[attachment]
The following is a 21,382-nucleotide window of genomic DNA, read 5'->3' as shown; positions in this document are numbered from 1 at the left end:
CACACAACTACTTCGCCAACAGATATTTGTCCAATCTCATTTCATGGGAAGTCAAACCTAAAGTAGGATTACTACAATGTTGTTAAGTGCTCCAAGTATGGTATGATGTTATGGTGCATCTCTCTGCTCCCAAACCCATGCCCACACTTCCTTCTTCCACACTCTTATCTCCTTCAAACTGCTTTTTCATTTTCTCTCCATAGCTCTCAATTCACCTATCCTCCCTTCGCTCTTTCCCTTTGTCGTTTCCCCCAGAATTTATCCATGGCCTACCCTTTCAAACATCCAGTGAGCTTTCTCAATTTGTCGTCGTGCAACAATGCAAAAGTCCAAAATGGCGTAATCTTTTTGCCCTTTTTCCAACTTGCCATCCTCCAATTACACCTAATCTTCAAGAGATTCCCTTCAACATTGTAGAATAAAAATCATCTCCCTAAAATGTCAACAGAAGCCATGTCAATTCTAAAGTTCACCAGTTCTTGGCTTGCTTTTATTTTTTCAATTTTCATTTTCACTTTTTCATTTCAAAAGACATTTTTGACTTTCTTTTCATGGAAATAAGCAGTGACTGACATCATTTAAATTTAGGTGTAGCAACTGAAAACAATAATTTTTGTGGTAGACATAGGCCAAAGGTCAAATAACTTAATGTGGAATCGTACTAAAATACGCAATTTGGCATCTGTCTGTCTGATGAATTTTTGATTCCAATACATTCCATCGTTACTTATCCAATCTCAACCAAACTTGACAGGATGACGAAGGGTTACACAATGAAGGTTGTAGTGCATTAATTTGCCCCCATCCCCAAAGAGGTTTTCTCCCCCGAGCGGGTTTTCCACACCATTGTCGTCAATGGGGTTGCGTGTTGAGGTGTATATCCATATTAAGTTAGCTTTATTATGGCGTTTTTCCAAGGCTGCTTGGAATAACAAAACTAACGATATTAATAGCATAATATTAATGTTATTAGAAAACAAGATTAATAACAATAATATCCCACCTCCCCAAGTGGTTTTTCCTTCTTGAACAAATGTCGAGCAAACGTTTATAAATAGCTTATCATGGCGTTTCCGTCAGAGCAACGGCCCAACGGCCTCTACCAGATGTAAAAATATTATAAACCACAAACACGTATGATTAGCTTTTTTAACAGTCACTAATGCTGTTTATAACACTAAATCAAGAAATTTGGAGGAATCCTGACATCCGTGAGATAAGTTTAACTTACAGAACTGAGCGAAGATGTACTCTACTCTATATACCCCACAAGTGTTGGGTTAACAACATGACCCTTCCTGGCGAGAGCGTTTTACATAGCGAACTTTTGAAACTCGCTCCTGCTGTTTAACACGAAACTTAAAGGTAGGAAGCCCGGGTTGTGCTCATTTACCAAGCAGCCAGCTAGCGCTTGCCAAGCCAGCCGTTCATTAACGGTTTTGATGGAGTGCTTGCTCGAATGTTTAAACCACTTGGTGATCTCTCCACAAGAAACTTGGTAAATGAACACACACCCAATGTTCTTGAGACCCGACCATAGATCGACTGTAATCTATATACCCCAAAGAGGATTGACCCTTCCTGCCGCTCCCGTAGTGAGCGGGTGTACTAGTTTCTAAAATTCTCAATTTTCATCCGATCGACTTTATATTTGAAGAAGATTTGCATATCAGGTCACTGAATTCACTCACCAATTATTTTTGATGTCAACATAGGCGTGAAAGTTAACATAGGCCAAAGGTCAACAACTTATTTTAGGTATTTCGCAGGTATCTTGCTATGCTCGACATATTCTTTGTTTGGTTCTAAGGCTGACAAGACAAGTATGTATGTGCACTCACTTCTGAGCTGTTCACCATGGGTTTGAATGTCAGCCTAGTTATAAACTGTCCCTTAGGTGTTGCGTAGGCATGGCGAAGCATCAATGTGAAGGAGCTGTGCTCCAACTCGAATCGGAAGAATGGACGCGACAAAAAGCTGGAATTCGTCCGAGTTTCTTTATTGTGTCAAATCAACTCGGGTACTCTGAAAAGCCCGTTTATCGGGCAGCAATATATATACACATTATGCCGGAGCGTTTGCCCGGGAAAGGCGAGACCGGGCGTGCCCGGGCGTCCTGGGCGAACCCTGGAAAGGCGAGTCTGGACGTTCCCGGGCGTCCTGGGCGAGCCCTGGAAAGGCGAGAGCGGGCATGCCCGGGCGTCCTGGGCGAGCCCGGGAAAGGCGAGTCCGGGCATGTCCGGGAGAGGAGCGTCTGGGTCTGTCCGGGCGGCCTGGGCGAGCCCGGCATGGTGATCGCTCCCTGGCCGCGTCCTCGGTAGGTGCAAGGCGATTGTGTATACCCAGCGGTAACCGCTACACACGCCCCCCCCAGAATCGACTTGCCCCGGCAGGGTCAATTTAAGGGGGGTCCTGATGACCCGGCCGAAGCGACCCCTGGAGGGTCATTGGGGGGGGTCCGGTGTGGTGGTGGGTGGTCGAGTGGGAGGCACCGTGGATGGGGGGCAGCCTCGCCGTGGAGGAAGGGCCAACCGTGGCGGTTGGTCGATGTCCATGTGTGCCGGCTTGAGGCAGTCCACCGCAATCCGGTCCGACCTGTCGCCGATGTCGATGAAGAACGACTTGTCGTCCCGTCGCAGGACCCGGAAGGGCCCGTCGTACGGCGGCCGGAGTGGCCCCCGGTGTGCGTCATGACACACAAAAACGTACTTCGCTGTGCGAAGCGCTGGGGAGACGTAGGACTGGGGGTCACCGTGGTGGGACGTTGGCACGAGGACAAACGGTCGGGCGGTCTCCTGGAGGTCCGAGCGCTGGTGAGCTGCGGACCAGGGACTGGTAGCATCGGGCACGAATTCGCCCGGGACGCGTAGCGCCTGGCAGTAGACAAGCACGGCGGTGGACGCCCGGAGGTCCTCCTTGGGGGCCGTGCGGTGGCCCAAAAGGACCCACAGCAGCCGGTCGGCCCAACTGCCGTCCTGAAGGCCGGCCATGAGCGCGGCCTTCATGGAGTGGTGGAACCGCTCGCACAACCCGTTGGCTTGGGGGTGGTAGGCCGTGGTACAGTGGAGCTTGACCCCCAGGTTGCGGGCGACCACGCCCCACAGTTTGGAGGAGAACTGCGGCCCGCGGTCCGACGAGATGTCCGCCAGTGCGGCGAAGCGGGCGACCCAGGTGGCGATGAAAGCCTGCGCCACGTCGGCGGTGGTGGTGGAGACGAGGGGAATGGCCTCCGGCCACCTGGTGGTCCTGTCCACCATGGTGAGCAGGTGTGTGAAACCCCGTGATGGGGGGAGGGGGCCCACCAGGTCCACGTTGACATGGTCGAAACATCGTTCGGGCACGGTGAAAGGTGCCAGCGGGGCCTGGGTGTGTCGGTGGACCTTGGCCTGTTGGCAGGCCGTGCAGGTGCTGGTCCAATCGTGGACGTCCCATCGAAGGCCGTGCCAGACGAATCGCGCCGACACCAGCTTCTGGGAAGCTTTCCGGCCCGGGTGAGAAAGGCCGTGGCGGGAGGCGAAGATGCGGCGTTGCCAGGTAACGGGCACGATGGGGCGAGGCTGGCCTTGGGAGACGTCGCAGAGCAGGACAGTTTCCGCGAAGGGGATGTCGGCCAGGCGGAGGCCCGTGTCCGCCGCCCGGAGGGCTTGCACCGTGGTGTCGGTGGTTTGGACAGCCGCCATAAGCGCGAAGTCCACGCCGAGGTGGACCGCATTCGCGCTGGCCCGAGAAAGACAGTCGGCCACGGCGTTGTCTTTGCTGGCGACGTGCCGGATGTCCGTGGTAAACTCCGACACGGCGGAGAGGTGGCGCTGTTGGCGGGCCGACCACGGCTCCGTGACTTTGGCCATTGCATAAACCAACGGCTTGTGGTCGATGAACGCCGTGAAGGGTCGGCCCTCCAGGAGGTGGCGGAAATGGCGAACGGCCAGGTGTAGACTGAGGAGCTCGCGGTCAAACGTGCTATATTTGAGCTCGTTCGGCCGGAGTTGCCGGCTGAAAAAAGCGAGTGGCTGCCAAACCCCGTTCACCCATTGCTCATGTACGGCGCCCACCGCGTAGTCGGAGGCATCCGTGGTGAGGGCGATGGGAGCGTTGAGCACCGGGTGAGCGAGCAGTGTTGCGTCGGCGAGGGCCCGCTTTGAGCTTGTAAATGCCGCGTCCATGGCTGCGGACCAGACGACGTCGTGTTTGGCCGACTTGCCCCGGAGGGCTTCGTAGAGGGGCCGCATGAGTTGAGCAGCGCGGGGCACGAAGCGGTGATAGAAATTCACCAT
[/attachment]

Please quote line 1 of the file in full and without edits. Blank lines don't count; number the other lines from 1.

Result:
The following is a 21,382-nucleotide window of genomic DNA, read 5'->3' as shown; positions in this document are numbered from 1 at the left end: